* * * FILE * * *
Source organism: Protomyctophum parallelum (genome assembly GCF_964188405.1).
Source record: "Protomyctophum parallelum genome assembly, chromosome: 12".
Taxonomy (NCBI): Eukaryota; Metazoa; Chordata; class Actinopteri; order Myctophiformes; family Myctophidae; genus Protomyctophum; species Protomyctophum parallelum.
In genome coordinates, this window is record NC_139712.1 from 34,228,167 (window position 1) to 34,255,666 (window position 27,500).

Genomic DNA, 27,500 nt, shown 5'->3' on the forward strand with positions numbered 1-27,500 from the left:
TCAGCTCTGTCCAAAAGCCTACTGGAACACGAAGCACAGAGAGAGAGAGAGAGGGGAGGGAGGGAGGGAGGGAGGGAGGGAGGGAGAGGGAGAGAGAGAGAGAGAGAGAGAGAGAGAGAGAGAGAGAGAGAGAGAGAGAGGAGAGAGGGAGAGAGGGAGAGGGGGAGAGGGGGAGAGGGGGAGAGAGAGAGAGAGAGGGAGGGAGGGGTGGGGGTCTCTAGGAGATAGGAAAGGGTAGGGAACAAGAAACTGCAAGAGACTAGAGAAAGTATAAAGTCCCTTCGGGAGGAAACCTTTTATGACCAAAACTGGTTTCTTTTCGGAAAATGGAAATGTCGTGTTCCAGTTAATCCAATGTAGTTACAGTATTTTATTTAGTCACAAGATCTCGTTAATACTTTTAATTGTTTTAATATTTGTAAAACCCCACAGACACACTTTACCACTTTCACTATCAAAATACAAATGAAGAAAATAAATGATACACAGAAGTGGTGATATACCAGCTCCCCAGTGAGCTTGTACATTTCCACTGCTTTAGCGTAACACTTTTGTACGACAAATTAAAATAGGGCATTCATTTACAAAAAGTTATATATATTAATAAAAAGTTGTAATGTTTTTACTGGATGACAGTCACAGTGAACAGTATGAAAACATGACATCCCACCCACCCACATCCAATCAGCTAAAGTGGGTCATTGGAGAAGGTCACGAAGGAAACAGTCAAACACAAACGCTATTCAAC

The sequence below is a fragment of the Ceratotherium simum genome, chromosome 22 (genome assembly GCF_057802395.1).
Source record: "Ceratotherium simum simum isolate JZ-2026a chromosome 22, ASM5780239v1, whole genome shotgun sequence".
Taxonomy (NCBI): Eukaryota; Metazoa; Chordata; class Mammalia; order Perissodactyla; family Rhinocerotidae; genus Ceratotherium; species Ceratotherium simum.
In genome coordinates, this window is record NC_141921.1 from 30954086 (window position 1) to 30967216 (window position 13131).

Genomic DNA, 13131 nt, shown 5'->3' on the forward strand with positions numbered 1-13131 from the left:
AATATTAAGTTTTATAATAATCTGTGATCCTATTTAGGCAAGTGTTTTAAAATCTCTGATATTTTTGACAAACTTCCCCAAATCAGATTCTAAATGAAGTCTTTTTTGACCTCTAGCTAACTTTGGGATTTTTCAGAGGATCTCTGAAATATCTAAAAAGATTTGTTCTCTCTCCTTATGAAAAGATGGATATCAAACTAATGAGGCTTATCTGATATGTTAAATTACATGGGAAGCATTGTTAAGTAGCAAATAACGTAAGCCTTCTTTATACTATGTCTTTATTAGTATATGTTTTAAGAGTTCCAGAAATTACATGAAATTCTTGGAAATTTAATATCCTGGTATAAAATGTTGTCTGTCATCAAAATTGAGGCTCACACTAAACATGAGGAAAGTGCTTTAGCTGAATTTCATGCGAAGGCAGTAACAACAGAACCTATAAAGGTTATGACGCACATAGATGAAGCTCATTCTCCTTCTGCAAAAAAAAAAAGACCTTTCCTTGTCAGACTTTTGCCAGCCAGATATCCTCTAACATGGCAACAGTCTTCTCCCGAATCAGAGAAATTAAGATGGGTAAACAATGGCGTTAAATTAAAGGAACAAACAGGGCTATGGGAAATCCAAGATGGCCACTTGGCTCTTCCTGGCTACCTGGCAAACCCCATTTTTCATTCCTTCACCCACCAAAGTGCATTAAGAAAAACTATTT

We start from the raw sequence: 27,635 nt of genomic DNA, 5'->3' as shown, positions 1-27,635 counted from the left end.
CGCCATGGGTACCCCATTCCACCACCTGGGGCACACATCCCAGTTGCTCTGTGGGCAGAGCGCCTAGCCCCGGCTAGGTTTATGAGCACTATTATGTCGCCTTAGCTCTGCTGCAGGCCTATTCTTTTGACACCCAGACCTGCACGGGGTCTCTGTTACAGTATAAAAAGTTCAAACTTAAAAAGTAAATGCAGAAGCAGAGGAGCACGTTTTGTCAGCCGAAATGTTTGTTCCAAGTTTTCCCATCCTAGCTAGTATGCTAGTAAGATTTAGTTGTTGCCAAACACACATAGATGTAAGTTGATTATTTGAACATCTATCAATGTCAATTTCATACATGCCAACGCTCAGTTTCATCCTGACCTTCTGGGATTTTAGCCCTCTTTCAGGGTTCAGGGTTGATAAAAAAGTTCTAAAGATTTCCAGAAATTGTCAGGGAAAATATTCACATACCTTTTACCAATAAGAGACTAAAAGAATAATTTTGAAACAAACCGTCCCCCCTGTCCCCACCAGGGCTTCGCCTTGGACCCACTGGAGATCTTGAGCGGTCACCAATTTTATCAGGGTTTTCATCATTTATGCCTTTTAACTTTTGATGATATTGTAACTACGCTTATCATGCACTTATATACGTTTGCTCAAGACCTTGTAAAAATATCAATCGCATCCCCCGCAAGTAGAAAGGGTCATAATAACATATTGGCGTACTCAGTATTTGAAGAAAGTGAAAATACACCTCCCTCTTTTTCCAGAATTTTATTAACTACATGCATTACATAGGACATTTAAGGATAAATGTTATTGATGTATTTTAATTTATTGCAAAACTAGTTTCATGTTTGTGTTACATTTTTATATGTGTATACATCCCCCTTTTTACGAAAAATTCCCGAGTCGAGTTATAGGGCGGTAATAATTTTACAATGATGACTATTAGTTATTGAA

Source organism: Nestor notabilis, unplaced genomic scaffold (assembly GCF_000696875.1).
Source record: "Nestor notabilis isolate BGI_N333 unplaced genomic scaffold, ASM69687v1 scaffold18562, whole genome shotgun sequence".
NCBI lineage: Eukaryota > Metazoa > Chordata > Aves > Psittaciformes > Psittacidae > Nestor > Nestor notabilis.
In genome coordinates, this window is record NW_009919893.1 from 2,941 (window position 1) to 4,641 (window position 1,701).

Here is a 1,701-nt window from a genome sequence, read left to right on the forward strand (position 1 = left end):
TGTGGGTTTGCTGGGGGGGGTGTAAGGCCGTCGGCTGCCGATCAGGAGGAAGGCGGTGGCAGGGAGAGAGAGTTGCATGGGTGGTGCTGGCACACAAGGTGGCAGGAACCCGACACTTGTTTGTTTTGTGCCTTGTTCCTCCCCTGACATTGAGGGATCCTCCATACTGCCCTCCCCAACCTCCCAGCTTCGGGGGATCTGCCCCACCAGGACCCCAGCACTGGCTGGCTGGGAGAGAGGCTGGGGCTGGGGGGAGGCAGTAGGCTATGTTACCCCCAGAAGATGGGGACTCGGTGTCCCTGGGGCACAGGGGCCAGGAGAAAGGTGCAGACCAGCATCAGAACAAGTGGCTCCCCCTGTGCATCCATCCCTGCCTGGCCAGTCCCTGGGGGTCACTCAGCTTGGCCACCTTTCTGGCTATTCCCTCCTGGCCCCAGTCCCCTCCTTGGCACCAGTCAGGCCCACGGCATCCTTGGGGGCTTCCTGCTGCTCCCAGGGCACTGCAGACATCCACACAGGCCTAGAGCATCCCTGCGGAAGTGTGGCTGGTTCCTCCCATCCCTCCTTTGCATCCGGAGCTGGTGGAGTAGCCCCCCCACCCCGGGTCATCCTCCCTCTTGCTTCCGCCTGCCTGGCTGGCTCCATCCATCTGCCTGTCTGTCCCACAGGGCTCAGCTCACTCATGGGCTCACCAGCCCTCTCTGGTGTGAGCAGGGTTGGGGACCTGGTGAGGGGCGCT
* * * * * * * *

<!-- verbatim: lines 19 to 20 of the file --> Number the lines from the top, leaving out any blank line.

Here is a 1,701-nt window from a genome sequence, read left to right on the forward strand (position 1 = left end):
TGTGGGTTTGCTGGGGGGGGTGTAAGGCCGTCGGCTGCCGATCAGGAGGAAGGCGGTGGCAGGGAGAGAGAGTTGCATGGGTGGTGCTGGCACACAAGGTGGCAGGAACCCGACACTTGTTTGTTTTGTGCCTTGTTCCTCCCCTGACATTGAGGGATCCTCCATACTGCCCTCCCCAACCTCCCAGCTTCGGGGGATCTGCCCCACCAGGACCCCAGCACTGGCTGGCTGGGAGAGAGGCTGGGGCTGGGGGGAGGCAGTAGGCTATGTTACCCCCAGAAGATGGGGACTCGGTGTCCCTGGGGCACAGGGGCCAGGAGAAAGGTGCAGACCAGCATCAGAACAAGTGGCTCCCCCTGTGCATCCATCCCTGCCTGGCCAGTCCCTGGGGGTCACTCAGCTTGGCCACCTTTCTGGCTATTCCCTCCTGGCCCCAGTCCCCTCCTTGGCACCAGTCAGGCCCACGGCATCCTTGGGGGCTTCCTGCTGCTCCCAGGGCACTGCAGACATCCACACAGGCCTAGAGCATCCCTGCGGAAGTGTGGCTGGTTCCTCCCATCCCTCCTTTGCATCCGGAGCTGGTGGAGTAGCCCCCCCACCCCGGGTCATCCTCCCTCTTGCTTCCGCCTGCCTGGCTGGCTCCATCCATCTGCCTGTCTGTCCCACAGGGCTCAGCTCACTCATGGGCTCACCAGCCCTCTCTGGTGTGAGCAGGGTTGGGGACCTGGTGAGGGGCGCT